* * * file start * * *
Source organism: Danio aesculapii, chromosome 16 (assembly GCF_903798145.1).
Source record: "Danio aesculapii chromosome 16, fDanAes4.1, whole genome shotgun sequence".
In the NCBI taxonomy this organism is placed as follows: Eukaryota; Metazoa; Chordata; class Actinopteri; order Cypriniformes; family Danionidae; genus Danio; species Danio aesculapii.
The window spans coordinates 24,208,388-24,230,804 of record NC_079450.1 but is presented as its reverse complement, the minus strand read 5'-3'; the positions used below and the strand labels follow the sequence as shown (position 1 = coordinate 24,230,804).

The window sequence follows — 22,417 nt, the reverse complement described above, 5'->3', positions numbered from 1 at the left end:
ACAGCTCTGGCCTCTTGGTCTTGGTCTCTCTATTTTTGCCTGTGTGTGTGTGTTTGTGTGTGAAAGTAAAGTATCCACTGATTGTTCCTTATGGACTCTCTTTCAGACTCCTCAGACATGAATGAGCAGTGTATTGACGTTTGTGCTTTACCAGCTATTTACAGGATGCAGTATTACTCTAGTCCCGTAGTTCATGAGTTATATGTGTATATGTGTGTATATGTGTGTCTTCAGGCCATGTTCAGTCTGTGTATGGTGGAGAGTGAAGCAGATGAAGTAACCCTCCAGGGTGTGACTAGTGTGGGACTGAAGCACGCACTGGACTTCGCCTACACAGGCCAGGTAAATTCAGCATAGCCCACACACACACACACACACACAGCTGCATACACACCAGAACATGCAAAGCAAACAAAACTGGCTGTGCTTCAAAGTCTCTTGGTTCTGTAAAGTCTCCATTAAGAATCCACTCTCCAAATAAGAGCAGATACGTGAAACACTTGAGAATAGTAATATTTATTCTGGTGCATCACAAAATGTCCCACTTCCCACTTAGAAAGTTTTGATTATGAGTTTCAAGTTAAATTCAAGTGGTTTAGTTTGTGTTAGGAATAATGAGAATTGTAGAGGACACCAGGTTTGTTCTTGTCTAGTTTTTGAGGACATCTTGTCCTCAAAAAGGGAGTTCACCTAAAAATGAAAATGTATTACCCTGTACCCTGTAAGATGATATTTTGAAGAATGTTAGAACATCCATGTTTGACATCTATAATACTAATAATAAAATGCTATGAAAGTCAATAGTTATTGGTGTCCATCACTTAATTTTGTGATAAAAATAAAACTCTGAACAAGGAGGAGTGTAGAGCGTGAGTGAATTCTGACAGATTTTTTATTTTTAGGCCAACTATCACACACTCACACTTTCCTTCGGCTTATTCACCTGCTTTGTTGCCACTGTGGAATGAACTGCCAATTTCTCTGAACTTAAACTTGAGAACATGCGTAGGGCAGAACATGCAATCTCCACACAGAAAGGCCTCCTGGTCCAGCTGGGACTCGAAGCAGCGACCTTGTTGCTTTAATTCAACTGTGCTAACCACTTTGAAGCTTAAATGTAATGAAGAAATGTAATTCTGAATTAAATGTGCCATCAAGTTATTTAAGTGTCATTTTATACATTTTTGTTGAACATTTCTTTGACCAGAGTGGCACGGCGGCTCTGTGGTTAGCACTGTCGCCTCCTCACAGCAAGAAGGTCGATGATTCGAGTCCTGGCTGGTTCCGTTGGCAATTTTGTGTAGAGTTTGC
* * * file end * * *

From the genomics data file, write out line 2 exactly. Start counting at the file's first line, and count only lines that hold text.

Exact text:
Source record: "Danio aesculapii chromosome 16, fDanAes4.1, whole genome shotgun sequence".